Bank of Mauritius says excess liquidity came down to Rs 7.86 billion in July
Several bond issuances were undertaken by BoM to absorb extra money in the banking system and reduce excess liquidity, which has been a pressing issue since December 2013. (Image: Numismondo)
Mauritius’ central bank noted that excess liquidity plunged to Rs 7.86 billion on July 10, 2014, representing a 21.31% dip on Rs 9.98 billion as on June 26, 2014.
Recent data released by the Central Bank showed that all banks taken together held cash balances of Rs 36.45 billion against requirement of Rs 28.59 billion under the Cash Reserve Ratio (CRR), indicating excess liquidity of Rs 7.86 billion as on July 10, 2014.
Several bond issuances were undertaken by BoM to absorb extra money in the banking system and reduce excess liquidity, which has been a pressing issue since December 2013.
Excess liquidity can destablize an economy as it implies that there is too much capital looking out and too few investment avenues for it, or too much money chasing too few goods. This can lead to inflation, and erode the purchasing power of consumers.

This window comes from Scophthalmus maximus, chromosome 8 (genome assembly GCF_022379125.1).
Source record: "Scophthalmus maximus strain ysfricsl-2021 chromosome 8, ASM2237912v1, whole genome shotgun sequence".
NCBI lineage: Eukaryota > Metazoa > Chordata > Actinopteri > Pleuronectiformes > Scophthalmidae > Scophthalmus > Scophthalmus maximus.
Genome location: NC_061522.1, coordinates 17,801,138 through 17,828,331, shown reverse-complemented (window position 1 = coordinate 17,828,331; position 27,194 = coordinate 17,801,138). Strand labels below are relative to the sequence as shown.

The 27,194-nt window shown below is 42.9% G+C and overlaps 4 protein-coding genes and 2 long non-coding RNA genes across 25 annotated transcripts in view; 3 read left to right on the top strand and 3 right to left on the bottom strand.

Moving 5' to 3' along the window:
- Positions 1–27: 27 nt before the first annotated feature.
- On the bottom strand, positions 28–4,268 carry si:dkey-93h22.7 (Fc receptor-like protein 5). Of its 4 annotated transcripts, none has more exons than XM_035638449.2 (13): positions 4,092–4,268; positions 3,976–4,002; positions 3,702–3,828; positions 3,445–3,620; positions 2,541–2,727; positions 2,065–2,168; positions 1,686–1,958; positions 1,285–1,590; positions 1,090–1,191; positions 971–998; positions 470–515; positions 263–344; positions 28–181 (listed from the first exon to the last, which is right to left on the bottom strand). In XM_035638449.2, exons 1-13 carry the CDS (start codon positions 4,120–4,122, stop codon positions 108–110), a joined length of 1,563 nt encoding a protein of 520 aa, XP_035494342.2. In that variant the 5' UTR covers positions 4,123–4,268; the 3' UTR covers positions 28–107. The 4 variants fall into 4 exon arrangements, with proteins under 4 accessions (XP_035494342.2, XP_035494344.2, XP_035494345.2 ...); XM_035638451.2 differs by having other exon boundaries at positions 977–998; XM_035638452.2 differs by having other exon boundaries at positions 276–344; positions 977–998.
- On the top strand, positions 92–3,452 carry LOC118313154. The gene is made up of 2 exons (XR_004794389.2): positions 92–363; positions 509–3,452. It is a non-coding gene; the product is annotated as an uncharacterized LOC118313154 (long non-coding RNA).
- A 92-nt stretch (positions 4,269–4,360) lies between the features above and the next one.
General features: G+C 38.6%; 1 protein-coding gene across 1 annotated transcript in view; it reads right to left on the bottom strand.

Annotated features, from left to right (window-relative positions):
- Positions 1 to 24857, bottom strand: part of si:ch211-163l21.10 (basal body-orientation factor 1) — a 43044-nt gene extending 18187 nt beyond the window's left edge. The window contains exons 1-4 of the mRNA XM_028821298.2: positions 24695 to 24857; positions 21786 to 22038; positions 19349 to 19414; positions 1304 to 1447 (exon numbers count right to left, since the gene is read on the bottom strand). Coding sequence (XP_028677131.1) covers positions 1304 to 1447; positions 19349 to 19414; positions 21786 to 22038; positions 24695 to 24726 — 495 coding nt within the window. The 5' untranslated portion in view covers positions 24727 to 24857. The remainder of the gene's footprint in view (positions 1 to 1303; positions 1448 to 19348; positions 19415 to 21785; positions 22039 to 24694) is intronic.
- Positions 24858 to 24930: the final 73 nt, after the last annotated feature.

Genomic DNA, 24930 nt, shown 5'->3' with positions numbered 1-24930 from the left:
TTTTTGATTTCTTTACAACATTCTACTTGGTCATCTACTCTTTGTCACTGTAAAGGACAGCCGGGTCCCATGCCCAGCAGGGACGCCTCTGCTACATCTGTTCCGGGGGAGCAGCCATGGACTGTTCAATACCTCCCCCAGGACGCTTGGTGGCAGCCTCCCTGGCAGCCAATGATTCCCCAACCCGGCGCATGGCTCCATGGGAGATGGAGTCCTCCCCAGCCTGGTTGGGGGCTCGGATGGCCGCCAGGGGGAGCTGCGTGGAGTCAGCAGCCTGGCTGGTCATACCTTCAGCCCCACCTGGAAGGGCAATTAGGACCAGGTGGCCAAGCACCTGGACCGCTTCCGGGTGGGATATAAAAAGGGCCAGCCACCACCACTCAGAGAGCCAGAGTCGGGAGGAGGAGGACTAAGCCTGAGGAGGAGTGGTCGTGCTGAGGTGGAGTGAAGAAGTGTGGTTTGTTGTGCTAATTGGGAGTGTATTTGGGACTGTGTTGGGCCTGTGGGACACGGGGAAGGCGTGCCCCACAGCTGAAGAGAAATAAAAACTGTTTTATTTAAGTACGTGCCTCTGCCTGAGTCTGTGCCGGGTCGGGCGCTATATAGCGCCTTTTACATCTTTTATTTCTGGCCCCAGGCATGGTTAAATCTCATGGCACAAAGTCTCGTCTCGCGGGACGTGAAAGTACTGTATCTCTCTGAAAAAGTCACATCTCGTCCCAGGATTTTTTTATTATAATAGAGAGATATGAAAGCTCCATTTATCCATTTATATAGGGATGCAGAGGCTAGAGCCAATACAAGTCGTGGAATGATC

Also, with effect from the maintenance period starting May 2, 2014, the central bank raised the average CRR on rupee deposits from 8% to 9%.
Under the CRR, commercial banks essentially have to keep a percentage of their deposits with the central bank without obtaining any profit on the money deposited at the BoM.
The deposit base for the period ended July 10, 2014 was Rs 338.12 billion while average cash balances held by banks with BoM were equivalent to 10.78% of the deposit base (or around Rs 36.45 billion) against a CRR of 9%.
It may be noted that there has been tremendous improvement in the excess liquidity situation since end-January 2014 when excess liquidity hit a high of Rs 11.03 billion and the central bank had to resort to an emergency reverse repo transaction of Rs 1 billion.
Furthermore, the central bank continues to issue, at a sustained pace, Government of Mauritius (GoM) bonds, to try and resolve a part of the excess of liquidity.
Considered as safe investments guaranteed by the government, GoM bonds continue to arouse interest among the investing public, helping keep excess liquidity in check.
Besides, an 11 July 2014 survey released yesterday by the central bank on its assets and liabilities showed that net foreign assets are estimated at Rs 120.73 billion.
Claims on other depository corporations amounted to Rs 1.77 billion while the net claims on central government stood at Rs 19.04 billion
Further, according to BoM, the monetary base is estimated at Rs 62.65 billion including Rs 25.87 billion currency in circulation, Rs 36.66 billion liabilities to other depository corporations and Rs 119 million of liabilities to other sectors.
Finally, Central Bank data showed that shares and other equity, which is essentially equity capital and reserve complied by the bank consisting of equity, general and special reserves, stood at the level of Rs 22.53 billion.